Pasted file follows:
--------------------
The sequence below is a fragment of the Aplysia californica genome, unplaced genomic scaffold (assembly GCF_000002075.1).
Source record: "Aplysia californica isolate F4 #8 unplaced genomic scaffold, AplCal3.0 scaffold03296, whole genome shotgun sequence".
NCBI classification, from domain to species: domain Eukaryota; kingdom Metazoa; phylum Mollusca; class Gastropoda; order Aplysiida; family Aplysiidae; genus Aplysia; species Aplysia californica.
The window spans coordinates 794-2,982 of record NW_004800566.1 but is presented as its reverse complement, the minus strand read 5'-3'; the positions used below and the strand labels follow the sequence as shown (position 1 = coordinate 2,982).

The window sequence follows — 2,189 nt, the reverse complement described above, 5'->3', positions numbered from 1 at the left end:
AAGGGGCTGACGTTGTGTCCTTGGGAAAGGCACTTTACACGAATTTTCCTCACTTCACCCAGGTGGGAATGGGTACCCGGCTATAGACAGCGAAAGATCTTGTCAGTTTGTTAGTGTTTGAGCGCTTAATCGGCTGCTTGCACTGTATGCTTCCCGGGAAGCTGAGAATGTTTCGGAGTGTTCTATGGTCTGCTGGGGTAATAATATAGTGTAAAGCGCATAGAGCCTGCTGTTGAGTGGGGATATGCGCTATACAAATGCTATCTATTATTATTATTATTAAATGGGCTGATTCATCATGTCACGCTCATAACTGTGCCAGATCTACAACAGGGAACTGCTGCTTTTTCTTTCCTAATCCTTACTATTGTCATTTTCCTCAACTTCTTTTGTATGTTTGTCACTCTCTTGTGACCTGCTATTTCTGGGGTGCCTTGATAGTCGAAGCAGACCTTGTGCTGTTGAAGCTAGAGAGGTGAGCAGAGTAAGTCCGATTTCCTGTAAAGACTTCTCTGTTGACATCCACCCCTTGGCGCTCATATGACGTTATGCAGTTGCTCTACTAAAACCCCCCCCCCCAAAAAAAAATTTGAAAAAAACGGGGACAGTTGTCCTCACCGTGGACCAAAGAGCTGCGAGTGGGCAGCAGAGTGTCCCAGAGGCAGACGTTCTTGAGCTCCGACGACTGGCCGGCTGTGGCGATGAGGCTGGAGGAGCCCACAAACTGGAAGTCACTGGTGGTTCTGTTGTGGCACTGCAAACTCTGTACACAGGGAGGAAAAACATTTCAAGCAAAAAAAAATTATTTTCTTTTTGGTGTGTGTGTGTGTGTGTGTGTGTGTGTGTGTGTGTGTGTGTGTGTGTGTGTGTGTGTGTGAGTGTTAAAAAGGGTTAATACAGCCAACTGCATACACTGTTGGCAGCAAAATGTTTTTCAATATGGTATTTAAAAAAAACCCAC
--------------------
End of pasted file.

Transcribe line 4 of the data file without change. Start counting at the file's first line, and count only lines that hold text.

The window spans coordinates 794-2,982 of record NW_004800566.1 but is presented as its reverse complement, the minus strand read 5'-3'; the positions used below and the strand labels follow the sequence as shown (position 1 = coordinate 2,982).